Kansas Week of Jan 27, 2017

Kansas Day Weekend

Lawmakers got their start on the Kansas Day (Jan. 29) weekend early on Friday, with only a few legislators in town for pro forma sessions in each chamber.

There was Kansas Day birthday cake by the visitors center in the lower level at the State house.

 

Brownback budget plan heard

The House Appropriations Committee had hearings but delayed action on the bill that is the key to Gov. Sam Brownback's plan to balance the budget this fiscal year.

The bill allows jumping some procedural hurdles in state idle funds management to allow $317 million of the state's idle funds investments managed by the Pooled Money Investment Board to be sold--$45 million of capital gains earned by the fund transferred to the SGF and the $317 million amount to be repaid at $45 million a year over the next seven years.

The shuffle is the governor's plan to avoid massive year-end budget cuts to fill the $350 million shortfall in the SGF this fiscal year, which Brownback has been unwilling to make.

"It's the best of alternatives, bad alternatives," State Budget Director Shawn Sullivan told the committee.

Sullivan told the committee that the funds transfer is just part of the plan which would, he estimates, leave the state with a $99 million ending balance in the SGF on June 30.

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While the budget for the remaining five months of this fiscal year is still uncertain, both House and Senate Republican caucuses are still working out plans for a tax program that will solidify the state's revenues for at least the next two, and likely more, years.

The House has been largely working quietly; the Senate GOP caucus will be offered a tax concept Monday, and see whether the caucus of 31 GOP senators has majority interest in it.

 

Jenkins won't run for any

office in 2018

U.S. Rep. Lynn Jenkins, R-Kan., announced that she won't seek re-election to her Kansas Second District congressional seat in 2018 nor will she run for any other office in 2018.

The five-term congresswoman had been exploring the possibility of running for governor that year. She had started a state-level PAC that was seen as a way for her to garner support for a run for state office.

In her statement, she said, "With the unique opportunity given to us by the American people, with Republican majorities in the House, the Senate, and now a newly inaugurated President, this is a time for action and serious policy making. This is a time for fighting for Kansas and making the tough calls; not fundraising and campaigning. This is a time we can fix the tax code, effectively reform the health-care system and make the federal government as a whole work better for the nearly 720,000 Kansans I serve in Congress.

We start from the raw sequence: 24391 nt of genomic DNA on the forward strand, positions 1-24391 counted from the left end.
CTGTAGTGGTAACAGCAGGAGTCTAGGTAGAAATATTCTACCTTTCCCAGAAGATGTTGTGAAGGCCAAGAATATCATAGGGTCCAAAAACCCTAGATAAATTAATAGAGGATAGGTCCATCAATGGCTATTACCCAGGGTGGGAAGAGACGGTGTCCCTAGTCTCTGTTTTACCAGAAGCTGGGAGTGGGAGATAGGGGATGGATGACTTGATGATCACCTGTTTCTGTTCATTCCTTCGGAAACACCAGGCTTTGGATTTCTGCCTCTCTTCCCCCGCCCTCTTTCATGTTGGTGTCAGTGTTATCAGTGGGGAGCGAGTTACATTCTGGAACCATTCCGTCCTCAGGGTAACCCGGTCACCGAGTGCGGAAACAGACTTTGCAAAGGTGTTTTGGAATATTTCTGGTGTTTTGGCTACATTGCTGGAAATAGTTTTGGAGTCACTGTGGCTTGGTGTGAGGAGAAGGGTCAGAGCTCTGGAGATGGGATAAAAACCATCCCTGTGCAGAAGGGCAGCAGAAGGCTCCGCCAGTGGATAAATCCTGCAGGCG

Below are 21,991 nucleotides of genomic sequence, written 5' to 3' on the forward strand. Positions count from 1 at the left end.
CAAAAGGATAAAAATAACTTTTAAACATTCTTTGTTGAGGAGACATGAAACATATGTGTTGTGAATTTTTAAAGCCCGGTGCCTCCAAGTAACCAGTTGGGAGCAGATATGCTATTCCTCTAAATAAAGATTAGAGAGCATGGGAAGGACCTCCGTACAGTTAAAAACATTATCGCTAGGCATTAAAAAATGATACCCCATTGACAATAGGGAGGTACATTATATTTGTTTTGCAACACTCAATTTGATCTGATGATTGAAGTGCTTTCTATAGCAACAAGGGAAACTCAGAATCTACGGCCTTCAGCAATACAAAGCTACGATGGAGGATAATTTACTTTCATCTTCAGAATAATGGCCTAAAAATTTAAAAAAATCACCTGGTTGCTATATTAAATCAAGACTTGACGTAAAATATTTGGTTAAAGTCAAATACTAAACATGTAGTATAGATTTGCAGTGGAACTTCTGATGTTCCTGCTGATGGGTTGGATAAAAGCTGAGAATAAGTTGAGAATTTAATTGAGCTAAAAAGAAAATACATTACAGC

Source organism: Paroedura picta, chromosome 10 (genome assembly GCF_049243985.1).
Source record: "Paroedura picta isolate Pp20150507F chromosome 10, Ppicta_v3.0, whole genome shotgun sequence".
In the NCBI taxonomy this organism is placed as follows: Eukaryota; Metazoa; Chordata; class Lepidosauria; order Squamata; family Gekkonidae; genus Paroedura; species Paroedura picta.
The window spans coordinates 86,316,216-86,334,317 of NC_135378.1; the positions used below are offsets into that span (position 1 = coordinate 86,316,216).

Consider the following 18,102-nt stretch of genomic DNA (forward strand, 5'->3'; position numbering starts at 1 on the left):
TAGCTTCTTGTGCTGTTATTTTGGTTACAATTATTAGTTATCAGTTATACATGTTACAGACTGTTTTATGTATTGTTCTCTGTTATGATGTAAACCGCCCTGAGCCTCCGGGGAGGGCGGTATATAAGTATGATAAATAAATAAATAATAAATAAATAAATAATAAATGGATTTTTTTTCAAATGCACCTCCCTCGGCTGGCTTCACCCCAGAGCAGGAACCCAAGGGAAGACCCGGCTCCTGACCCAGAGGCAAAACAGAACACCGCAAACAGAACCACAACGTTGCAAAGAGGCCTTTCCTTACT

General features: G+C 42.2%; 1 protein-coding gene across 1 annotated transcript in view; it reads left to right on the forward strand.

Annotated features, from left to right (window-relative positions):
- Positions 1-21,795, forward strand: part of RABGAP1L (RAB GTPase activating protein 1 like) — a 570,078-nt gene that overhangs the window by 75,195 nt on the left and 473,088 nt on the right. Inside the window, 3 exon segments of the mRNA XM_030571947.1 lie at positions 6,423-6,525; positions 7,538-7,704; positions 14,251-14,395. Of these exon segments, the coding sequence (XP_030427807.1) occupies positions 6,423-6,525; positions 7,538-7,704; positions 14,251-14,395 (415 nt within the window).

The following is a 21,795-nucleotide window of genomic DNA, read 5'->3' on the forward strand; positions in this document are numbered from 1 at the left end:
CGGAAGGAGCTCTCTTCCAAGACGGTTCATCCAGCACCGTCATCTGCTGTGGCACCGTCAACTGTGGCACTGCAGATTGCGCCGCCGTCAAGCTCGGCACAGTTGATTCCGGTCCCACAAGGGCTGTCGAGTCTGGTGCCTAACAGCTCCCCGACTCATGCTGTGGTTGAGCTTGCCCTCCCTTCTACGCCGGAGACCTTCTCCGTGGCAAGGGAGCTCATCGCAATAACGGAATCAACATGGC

"As such, you should know that I will not be running for any office in 2018. In two years, at the conclusion of this Congress, I plan to retire and explore opportunities to return to the private sector, allowing a new citizen legislator to step up and serve Kansans...To those who have encouraged me along the way, who have worked for me, who have campaigned for me, or who have stood by me, I am forever grateful."

 

House Tax looks at sales taxes

The House Tax Committee is looking at eliminating sales tax exemptions or possibly imposing a less-than 6.5% state sales tax on a number of industries in a first look at the issue while committee members are learning more about sales tax exemptions and what they encourage.

Suggestions for a closer look include construction labor, in the $200 million-plus range, the exemption for farm machinery and equipment worth maybe $76 million, some Lottery tickets sold in Kansas and even computer software and advertising agency services.

Tax Chair Steven Johnson, R-Assaria, said the committee wanted to take a quick look to find several sales tax issues that committee members might want to further explore, and said he's going to have more information on the several tax policy changes that drew at least some interest in committee.

 

GOP sets 4th District convention

Republicans from the Wichita-dominated 4th Congressional District will meet at 7 p.m. Feb. 9 to select their candidate for the April 11 election to replace former four-term U.S. Rep. Mike Pompeo, R-Kan., who has resigned his congressional seat.

The convention will be in the Davis Administration Building auditorium, at Friends University, 2100 W. University, Wichita.

Republicans have 126 delegates in the 17-county congressional district, and a majority of those will select the GOP candidate for the Pompeo seat. Pompeo resigned after being confirmed by the U.S. Senate on Monday as director of the Central Intelligence Agency, appointed to the post by President Donald Trump.

 

Democrats set

4th District convention

Fourth District Kansas Democrats will meet at 1 p.m. Feb. 11 to elect a nominee for the 4th Congressional District seat resigned by Mike Pompeo after he was confirmed for the post of Director of the Central Intelligence Agency on Monday.

The convention will be in the Sedgwick County Courthouse jury room at 525 N. Main, Wichita.

Republicans will select their nominee for the April 11 congressional district election in a convention at 7 p.m. Feb. 9 at the Davis Administration Building auditorium at Friends University, 2100 W. University, Wichita.

That gives the GOP candidate two extra days to campaign in the 17-county, Wichita-dominated district